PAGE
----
- Does the company support the same social causes as you support?
And, if money is your only motivator to look for a new job, have you tried asking your current employer for a raise or promotion? If not, honestly ask yourself if you’re deserving of a promotion or pay raise.
As many people before me have said, you don’t ask for more money or a promotion and then only after that do more and better work. You do better work first, and then ask for a promotion and raise.
What's The Right Frequency To Make A Job Change?
Honestly, there really isn’t an official range of time that is universally seen as acceptable. You need to focus on your own personal career growth while also staying cognizant of whether you’re making changes too frequently.
And, don’t forget, you can always make a job change within the same company, and this won’t be viewed in the same (potentially negative) light as switching to a new position outside of your organization.
Consider Being A Contractor
If you really want to be exposed to a lot of different companies and different technologies, then being a contractor may be your best bet.
You can accept contracts for various lengths of time (i.e. 6-months, 12-months, 18-months, etc.), and there is a known end date—if not extended. It’s important to note that contracts can be ended early in most cases though, so there is a definite risk when contracting.
Although it can feel great to get a full-time job right out of college, contracting can often make more sense at this early time in your career.
One of the primary reasons to get a full-time position is for the security and benefits. Well, the current law (as of 2019 in the U.S.), states that you can be on your parents’ health insurance until the age of 26 years. So, when you graduate from school as a 22 or 23 year old, you could make a decision to build up your experience through contract work until you turn 26.
There are many people in the tech world who stay as contractors throughout their careers. It’s really a personal preference, and being a contractor can make you feel more like an entrepreneur being hired by the company to do a job. Once the job is complete, you’re then hired by another company for another job.
Plus, you can form your own official business, and run all of your contracts through the business. I’m not a tax accountant or lawyer, but there are some benefits to going this route.
One final thought on being a contractor. Don’t forget that contractors are often the first to go when a company needs to downsize. So, there is always a higher risk of being let go in a down economy.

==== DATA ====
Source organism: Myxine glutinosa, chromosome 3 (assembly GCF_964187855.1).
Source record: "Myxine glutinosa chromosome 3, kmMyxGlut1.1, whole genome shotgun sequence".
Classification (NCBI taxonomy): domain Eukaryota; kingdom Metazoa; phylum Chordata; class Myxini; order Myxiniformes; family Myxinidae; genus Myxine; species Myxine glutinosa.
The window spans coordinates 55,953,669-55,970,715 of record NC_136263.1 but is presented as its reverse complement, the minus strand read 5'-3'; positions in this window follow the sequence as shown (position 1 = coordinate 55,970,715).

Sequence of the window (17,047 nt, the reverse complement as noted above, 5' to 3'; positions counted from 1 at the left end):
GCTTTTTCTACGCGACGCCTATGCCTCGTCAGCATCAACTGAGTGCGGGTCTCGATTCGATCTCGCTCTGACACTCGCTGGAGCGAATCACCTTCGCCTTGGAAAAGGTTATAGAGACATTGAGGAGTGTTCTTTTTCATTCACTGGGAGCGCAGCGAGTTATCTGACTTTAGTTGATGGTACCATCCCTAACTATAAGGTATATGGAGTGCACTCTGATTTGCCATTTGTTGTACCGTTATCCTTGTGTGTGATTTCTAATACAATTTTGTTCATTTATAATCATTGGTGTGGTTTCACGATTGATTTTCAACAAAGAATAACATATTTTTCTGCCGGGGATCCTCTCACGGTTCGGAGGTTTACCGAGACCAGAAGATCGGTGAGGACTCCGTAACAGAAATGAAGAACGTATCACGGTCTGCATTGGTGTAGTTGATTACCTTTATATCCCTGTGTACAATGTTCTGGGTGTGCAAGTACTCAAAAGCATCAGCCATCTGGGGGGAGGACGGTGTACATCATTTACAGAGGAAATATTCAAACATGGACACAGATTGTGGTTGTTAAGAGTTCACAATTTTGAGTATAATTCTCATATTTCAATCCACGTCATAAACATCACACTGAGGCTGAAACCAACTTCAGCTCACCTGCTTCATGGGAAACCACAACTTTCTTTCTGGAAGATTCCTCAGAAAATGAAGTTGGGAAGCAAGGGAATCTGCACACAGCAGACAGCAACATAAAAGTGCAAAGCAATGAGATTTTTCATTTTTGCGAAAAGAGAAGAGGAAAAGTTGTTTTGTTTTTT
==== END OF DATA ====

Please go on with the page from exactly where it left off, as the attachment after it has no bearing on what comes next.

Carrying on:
What Happens When It Becomes A Sellers Market?
Today, it’s very hard to find great tech employees, and this makes it a buyers market. Jumping from job to job is easy to do, and can be financially advantageous.
What happens when this shifts?
What happens when it becomes a sellers market as the economy turns south or plateaus?
Imagine you are a hiring manager for a company, and you are looking to fill a position. What would you do if you were looking at two identically qualified candidates—one candidate showed more commitment to their previous employers while the other changed jobs every 18 months?
Which candidate would you hire?
This is something you need to keep in mind.
Just because it’s easy to switch tech jobs frequently right now, will it always be this way? And, could it potentially come back to bite you in the butt later on?
The Bottom Line
Frequently changing jobs will most certainly increase your salary in the short-term (and even over the long-term); however, it can also be a risky proposition as it’ll lead companies to question your commitment.
Your primary focus needs to be on what is best for your own personal career and family. Your secondary focus can then be on what is best for the company in which you’re employed.
With this said, you can’t think short-term.
You must play out each decision and understand how it could either help or harm your future employability.
And, if you really want to try new things on a frequent basis or you want to become an expert in a certain technology, consider becoming a contractor.
Job hopping as a contractor is more understandable, and it takes less investment for companies to hire you. But, don’t forget about the risks associated with being a contractor.
Ryan has been heavily involved in the world of Information Technology and entrepreneurship since the early 2000s. From small business consulting to Fortune 500 IT leadership, Ryan has a wide array of tech industry knowledge. Ryan has his BBA and MBA from the University of Iowa. Connect with Ryan on Twitter or Instagram.